A Stroud GP was reunited with her father after ten months apart when she gave him the Covid vaccination.
Dr Anne Hampton had not been allowed to visit her 87-year-old father and had only seen him through the window of his care home in Nailsworth since lockdown began in March.
Having not been able to see each other properly in 10 months, the pair were fighting back tears when Dr Hampton strolled into the ward and gave her father the Oxford vaccine.
She then went on to inoculate another 21 residents.
Dr Hampton, 53, said: “It was great to be vaccinating the care home and I’m so pleased to be able to give the first jab to my dad. He didn’t recognise me first of all in all my PPE but then he did!
“It was lovely to see him, just briefly, and start him being protected.”
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Her father Chris was moved into The Steppes care home in Nailsworth, Gloucestershire after he was diagnosed with dementia 18 months ago.
The family, including Chris’ wife, had been unable to visit him since the start of the pandemic, and only saw him outside the home, through a window.
Chris’ grandson, Dr Hampton’s son Billy, a young filmmaker, was on hand to document the moment she finally not only saw – but touched – her dad yesterday (January 12).
Dr Hampton, who works at Stroud Valley Family Practice, said: “The Oxford vaccine is a game-changer, because it’s so much easier to use than the Pfizer vaccine.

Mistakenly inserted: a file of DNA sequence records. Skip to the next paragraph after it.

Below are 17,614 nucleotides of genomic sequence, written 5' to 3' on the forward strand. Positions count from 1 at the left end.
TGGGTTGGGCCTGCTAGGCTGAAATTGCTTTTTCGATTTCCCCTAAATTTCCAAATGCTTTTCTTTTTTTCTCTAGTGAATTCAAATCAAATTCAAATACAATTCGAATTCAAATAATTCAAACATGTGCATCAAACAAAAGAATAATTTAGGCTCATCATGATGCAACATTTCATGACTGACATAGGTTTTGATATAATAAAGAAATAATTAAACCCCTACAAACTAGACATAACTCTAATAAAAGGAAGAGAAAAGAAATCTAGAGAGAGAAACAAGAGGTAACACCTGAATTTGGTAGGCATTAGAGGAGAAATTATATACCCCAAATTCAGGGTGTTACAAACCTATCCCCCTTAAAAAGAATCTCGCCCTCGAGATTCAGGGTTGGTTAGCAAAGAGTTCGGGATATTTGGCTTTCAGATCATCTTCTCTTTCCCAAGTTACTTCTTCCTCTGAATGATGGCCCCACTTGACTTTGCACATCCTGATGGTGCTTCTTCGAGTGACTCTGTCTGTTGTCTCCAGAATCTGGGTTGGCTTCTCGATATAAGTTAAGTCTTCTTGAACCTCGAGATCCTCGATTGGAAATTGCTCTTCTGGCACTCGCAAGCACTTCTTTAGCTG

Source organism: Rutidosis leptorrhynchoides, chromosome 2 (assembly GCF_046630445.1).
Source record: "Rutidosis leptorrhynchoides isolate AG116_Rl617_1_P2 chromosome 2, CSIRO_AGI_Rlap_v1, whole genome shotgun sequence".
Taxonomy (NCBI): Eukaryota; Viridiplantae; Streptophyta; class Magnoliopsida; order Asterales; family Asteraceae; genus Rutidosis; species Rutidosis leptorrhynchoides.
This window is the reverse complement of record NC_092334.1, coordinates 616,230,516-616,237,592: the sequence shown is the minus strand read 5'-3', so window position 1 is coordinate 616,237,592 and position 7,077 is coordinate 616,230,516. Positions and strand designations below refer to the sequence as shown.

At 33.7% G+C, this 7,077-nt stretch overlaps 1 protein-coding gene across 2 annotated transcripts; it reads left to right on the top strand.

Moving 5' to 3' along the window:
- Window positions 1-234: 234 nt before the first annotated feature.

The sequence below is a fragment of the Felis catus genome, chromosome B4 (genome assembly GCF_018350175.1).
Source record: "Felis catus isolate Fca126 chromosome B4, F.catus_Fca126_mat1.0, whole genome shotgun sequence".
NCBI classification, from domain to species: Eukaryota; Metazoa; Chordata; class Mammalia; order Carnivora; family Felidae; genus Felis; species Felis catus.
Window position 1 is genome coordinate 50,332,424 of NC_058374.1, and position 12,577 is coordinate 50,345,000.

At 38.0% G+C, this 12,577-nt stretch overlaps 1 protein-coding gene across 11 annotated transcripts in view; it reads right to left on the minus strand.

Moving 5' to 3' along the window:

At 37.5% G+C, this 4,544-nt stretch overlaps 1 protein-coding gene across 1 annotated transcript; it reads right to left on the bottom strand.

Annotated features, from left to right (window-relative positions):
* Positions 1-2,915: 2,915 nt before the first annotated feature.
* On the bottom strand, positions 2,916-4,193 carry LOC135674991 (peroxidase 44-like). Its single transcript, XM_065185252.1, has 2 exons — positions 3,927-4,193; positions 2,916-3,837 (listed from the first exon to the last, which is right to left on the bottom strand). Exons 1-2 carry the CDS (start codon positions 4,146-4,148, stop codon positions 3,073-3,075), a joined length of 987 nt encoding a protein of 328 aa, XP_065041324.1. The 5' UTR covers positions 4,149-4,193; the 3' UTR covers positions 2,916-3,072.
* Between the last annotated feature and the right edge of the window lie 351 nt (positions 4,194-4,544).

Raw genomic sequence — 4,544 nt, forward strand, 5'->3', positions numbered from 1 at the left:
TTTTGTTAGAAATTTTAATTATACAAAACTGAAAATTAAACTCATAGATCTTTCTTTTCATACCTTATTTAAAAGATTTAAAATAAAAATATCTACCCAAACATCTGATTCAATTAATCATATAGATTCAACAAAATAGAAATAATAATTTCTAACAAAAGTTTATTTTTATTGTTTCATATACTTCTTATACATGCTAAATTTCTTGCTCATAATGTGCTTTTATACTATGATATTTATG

“It’s a great opportunity to be involved in such a positive part of the health service at this very dark time. My dad Chris, who was an English teacher, absolutely loved all things literature.
“He was always very keen on helping people and when I became a doctor, he was so proud of me. It was such a great thing for him.
“A few years ago, he started to get a little more muddled and was eventually diagnosed with dementia. My lovely mum looked after him at home, but eventually it did become too difficult for her to manage.
“So, when the lockdown came, and the care home rang and said you need to come as it’s going to be the last day to see him – we had no idea it was going to be for so long.
“When I realised we would be vaccinating The Steppes care home, I just thought this would be an amazing opportunity to take part in the vaccination programme – and also to be able to get to see dad in a safe way.”
In the video, Dr Hampton can be seen greeting Chris in an incredibly emotional moment.
Billy, who shot the film from outside on a balcony, said: “Everyone has worked so hard to get these vaccinations out.
“I wanted to make a film of this moment for our own family memories but also to record history. It’s been emotional for me to edit and shoot.
“At first it was nice to see my grandpa and then when I was taking to mum and she was saying how tough it was for her – it was a pretty emotional moment.
“Grandpa did say ‘hello’ to me. He didn’t recognise me at first, which is obviously a bit tough.
“I was thinking when I was filming, what a memory to have. Grandpa won’t be around forever and to look back on this incredible moment will be a really lovely thing.”